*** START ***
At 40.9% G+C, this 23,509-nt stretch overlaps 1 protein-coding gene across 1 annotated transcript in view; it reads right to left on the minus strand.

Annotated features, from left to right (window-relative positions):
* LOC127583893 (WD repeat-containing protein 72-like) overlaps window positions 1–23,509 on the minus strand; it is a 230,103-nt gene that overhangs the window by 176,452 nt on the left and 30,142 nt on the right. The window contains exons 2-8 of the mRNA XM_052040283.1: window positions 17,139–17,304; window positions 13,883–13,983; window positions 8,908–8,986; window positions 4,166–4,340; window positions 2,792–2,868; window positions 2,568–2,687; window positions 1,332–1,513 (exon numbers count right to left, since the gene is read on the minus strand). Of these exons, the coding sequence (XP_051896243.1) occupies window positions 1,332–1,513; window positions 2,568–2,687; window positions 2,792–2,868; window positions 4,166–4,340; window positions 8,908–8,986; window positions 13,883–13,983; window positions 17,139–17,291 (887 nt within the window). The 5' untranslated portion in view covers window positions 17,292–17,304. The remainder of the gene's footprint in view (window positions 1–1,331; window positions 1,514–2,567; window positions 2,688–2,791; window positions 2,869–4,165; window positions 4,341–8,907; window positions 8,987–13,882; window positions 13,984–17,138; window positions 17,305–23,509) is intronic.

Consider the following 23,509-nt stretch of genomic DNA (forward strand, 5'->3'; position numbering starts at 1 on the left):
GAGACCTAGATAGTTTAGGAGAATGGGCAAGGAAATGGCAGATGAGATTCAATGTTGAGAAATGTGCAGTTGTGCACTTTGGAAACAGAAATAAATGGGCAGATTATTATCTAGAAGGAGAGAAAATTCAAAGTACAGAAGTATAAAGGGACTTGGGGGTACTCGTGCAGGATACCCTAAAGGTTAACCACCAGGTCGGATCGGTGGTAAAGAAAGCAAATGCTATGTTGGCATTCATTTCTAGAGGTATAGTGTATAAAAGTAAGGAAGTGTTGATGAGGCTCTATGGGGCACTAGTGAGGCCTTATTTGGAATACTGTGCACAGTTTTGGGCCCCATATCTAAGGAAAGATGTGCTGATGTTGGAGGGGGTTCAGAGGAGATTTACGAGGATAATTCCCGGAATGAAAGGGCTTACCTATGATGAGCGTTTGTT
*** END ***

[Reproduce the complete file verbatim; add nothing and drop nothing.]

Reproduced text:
At 40.9% G+C, this 23,509-nt stretch overlaps 1 protein-coding gene across 1 annotated transcript in view; it reads right to left on the minus strand.

Annotated features, from left to right (window-relative positions):
* LOC127583893 (WD repeat-containing protein 72-like) overlaps window positions 1–23,509 on the minus strand; it is a 230,103-nt gene that overhangs the window by 176,452 nt on the left and 30,142 nt on the right. The window contains exons 2-8 of the mRNA XM_052040283.1: window positions 17,139–17,304; window positions 13,883–13,983; window positions 8,908–8,986; window positions 4,166–4,340; window positions 2,792–2,868; window positions 2,568–2,687; window positions 1,332–1,513 (exon numbers count right to left, since the gene is read on the minus strand). Of these exons, the coding sequence (XP_051896243.1) occupies window positions 1,332–1,513; window positions 2,568–2,687; window positions 2,792–2,868; window positions 4,166–4,340; window positions 8,908–8,986; window positions 13,883–13,983; window positions 17,139–17,291 (887 nt within the window). The 5' untranslated portion in view covers window positions 17,292–17,304. The remainder of the gene's footprint in view (window positions 1–1,331; window positions 1,514–2,567; window positions 2,688–2,791; window positions 2,869–4,165; window positions 4,341–8,907; window positions 8,987–13,882; window positions 13,984–17,138; window positions 17,305–23,509) is intronic.

Consider the following 23,509-nt stretch of genomic DNA (forward strand, 5'->3'; position numbering starts at 1 on the left):
GAGACCTAGATAGTTTAGGAGAATGGGCAAGGAAATGGCAGATGAGATTCAATGTTGAGAAATGTGCAGTTGTGCACTTTGGAAACAGAAATAAATGGGCAGATTATTATCTAGAAGGAGAGAAAATTCAAAGTACAGAAGTATAAAGGGACTTGGGGGTACTCGTGCAGGATACCCTAAAGGTTAACCACCAGGTCGGATCGGTGGTAAAGAAAGCAAATGCTATGTTGGCATTCATTTCTAGAGGTATAGTGTATAAAAGTAAGGAAGTGTTGATGAGGCTCTATGGGGCACTAGTGAGGCCTTATTTGGAATACTGTGCACAGTTTTGGGCCCCATATCTAAGGAAAGATGTGCTGATGTTGGAGGGGGTTCAGAGGAGATTTACGAGGATAATTCCCGGAATGAAAGGGCTTACCTATGATGAGCGTTTGTT